Chandler, Jim M.D. FRCPC. "Depression In Children and Adolescents -- what it is and what to do about it" http://www.klis.com/chandler/pamphlet/dep/depressionpamphlet.htm

Depression in Children and Adolescents" A Fact Sheet for Physicians. National Institute of Mental Health. http://www.nimh.nih.gov/publicat/depchildresfact.cfm

The Depressed Child" AACAP Facts for Families American Academy of Child and Adolescent Psychiatry. Fact sheets No. 4. 1997.
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Analysis of Depressed Adolescence

Words: 2717 Length: 8 Pages Document Type: Essay Paper #: 86458863

diverse populations in a study, the implications of crisis/trauma-causing events on adolescent depression, implications of resiliency, the implications of neurobiology, and looks into a relevant development theory. It also covers different categories of adolescent depression. Causes of this problem, available diagnosis techniques, and the best treatment methods are also considered. Its relationship with other health issues, such as obesity and cancer, are also considered. There is a provision of some quantitative information about this problem. This paper also pays attention to important studies other experts have conducted. To some experts, this problem is in no way a medical ailment. There is also emphasis on the role adequate exercises and balanced diets play in curbing depression in adolescents. In conclusion, it is emphasized that a depressed adolescent can turn out to become a very normal and happy individual. The Cognitive Theory of Depression as postulated by Beck gives a description of…… [Read More]

References

Allen, J.P. (2009). An Overview of Beck's Cognitive Theory of Depression in Contemporary Literature. Rochester Institute of Technology. Retrieved from: http://www.personalityresearch.org/papers/allen.html

Brian, K. (2012). Adolescent Depression. http://www.healthline.com/health/adolescentdepression#Overview1

Bujoreanu, S., PhD., Benhayon, David, M.D., PhD., & Szigethy, Eva, M.D., PhD. (2011). Treatment of depression in children and adolescents. Pediatric Annals, 40(11), 548-55. doi: http://dx.doi.org/10.3928/00904481-20111007-05

Corry, M., & Tubridy, A. (2005). Depression: An emotion not a disease . Dublin: Mercier Press.
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Analyzing Depression in Adolescent

Words: 3055 Length: 8 Pages Document Type: Essay Paper #: 45960897

Depression in Adolescence

Depression in Adolescents

The link between symptoms, etiology, core biochemical processes, treatment outcome, and treatment response of affective (mood) disorders is yet to be adequately understood for allowing their categorization, such that it meets universal approval. Still, one has to make an attempt in this regard, and researchers propose a potentially-acceptable one, derived from extensive consultation.

In case of affective disorders, the basic disturbance is an affect (mood) change, typically extreme elation or depression (without or with related anxiety). An overall activity level change generally accompanies this change of mood, and a majority of other related symptoms either will be conveniently recognized in the context of these changes, or will be secondary to them. Most disorders have a tendency of repetition, and the commencement of individual bouts is usually linked to stressful circumstances or occurrences.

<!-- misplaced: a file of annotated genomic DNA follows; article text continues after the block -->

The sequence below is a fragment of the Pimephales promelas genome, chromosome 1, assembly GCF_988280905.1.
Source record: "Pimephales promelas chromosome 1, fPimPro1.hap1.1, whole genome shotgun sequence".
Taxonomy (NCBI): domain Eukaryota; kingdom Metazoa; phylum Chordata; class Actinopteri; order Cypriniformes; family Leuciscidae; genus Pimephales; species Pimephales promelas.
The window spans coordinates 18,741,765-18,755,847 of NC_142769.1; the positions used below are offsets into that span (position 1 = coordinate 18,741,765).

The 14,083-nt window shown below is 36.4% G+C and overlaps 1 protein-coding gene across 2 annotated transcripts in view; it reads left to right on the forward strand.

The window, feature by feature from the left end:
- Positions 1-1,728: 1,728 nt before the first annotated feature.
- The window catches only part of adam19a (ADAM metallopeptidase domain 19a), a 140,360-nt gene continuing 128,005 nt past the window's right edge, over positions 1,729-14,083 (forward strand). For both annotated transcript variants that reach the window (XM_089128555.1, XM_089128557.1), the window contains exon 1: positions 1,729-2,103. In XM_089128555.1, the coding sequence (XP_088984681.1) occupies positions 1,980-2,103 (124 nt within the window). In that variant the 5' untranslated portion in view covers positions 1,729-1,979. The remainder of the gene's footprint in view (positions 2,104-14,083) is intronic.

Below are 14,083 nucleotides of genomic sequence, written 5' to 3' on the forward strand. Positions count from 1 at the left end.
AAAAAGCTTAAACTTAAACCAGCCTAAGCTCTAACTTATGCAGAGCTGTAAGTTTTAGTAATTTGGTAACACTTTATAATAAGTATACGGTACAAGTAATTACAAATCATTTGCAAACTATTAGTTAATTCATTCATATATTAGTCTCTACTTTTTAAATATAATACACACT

The key criteria of classification of affective disorders have been selected for…… [Read More]

References

Algon, S., Yi, J., Calkins, M.E., Kohler, C. And Borgmann-Winter, K.E. (2013). Evaluation and Treatment of Children and Adolescents with Psychotic Symptoms. Current psychiatry reports. http://www.ncbi.nlm.nih.gov/pmc/articles/PMC3500659/

Christie, A. (2007). Childhood anxiety: Occupational disruption. New Zealand Journal of Occupational Therapy, 54(2),31-39. Available at  http://www.cin.ufpe.br/~fbcpf/PAMPIE/childhood%20anxiety%20Occupational%20disruption.pdf 

Halverson, J. L. (1994-2016). Depression Differential Diagnoses. Medscape. http://emedicine.medscape.com/article/286759-differential

Lewis, A. J., Bertino, M. D., Skewes, J., Shand, L., Borojevic, N., Knight, T., Lubman, D.I., Toumbourou, J.W. (2013, Nov 13). Adolescent depressive disorders and family based interventions in the family options multicenter evaluation: study protocol for a randomized controlled trial. Available at: http://trialsjournal.biomedcentral.com/articles/10.1186/1745-6215-14-384
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Depression in Adolescents

Words: 2145 Length: 8 Pages Document Type: Essay Paper #: 23764681

Depression in Adolescents

Roughly nine percent of the population - an estimated 18.8 million Americans -- suffers from depressive disorders, illnesses that affect the body as well as the mind.

The effects of depression are magnified in children, who are experiencing depression in greater numbers. An estimated 8.3% of teenagers in the United States are suffering from depression, a significant leap from two decades ago. To compound the problem, researchers like Farmer (2002) found that about 70% of adolescents suffering from depression are unfortunately not receiving adequate treatment.

This paper examines the growing problem of depression among adolescents. The first part of this paper is an overview of teen depression, looking at its causes and contrasting teen depression with depression in adults. The next part then looks at the depressive symptoms among teenagers, contrasting these with the symptoms of depression in adults. In the last part, the paper examines the…… [Read More]

Works Cited